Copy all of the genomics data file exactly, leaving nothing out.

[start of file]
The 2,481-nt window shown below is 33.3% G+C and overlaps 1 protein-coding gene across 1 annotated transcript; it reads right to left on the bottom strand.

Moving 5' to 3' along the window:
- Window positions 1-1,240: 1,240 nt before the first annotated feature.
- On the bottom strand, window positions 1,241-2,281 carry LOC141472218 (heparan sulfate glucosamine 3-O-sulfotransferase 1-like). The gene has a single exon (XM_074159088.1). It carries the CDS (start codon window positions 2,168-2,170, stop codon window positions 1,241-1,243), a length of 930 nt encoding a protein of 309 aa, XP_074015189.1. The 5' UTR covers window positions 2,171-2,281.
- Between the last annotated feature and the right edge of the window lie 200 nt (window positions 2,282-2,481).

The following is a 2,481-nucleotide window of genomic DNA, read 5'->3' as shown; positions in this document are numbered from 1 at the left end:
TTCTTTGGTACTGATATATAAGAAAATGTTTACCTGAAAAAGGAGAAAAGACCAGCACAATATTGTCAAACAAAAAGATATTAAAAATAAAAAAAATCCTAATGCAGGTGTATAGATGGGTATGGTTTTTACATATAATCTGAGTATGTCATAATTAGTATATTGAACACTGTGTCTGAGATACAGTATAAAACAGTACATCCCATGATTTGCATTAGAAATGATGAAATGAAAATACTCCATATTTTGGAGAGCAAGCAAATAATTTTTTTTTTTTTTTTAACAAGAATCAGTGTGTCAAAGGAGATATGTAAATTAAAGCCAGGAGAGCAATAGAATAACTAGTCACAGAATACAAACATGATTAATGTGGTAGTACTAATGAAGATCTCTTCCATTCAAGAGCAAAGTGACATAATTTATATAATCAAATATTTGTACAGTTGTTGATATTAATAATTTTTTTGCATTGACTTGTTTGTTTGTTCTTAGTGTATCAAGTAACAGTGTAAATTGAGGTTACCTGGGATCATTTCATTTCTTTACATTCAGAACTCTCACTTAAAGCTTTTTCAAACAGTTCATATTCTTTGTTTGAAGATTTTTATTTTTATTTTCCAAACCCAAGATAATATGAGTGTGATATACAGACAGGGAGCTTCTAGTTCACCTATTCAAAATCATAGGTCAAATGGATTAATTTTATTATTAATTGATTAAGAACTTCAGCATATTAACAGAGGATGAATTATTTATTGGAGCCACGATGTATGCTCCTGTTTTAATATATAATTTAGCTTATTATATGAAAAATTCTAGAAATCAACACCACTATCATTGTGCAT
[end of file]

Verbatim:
The 2,481-nt window shown below is 33.3% G+C and overlaps 1 protein-coding gene across 1 annotated transcript; it reads right to left on the bottom strand.

Moving 5' to 3' along the window:
- Window positions 1-1,240: 1,240 nt before the first annotated feature.
- On the bottom strand, window positions 1,241-2,281 carry LOC141472218 (heparan sulfate glucosamine 3-O-sulfotransferase 1-like). The gene has a single exon (XM_074159088.1). It carries the CDS (start codon window positions 2,168-2,170, stop codon window positions 1,241-1,243), a length of 930 nt encoding a protein of 309 aa, XP_074015189.1. The 5' UTR covers window positions 2,171-2,281.
- Between the last annotated feature and the right edge of the window lie 200 nt (window positions 2,282-2,481).

The following is a 2,481-nucleotide window of genomic DNA, read 5'->3' as shown; positions in this document are numbered from 1 at the left end:
TTCTTTGGTACTGATATATAAGAAAATGTTTACCTGAAAAAGGAGAAAAGACCAGCACAATATTGTCAAACAAAAAGATATTAAAAATAAAAAAAATCCTAATGCAGGTGTATAGATGGGTATGGTTTTTACATATAATCTGAGTATGTCATAATTAGTATATTGAACACTGTGTCTGAGATACAGTATAAAACAGTACATCCCATGATTTGCATTAGAAATGATGAAATGAAAATACTCCATATTTTGGAGAGCAAGCAAATAATTTTTTTTTTTTTTTTAACAAGAATCAGTGTGTCAAAGGAGATATGTAAATTAAAGCCAGGAGAGCAATAGAATAACTAGTCACAGAATACAAACATGATTAATGTGGTAGTACTAATGAAGATCTCTTCCATTCAAGAGCAAAGTGACATAATTTATATAATCAAATATTTGTACAGTTGTTGATATTAATAATTTTTTTGCATTGACTTGTTTGTTTGTTCTTAGTGTATCAAGTAACAGTGTAAATTGAGGTTACCTGGGATCATTTCATTTCTTTACATTCAGAACTCTCACTTAAAGCTTTTTCAAACAGTTCATATTCTTTGTTTGAAGATTTTTATTTTTATTTTCCAAACCCAAGATAATATGAGTGTGATATACAGACAGGGAGCTTCTAGTTCACCTATTCAAAATCATAGGTCAAATGGATTAATTTTATTATTAATTGATTAAGAACTTCAGCATATTAACAGAGGATGAATTATTTATTGGAGCCACGATGTATGCTCCTGTTTTAATATATAATTTAGCTTATTATATGAAAAATTCTAGAAATCAACACCACTATCATTGTGCAT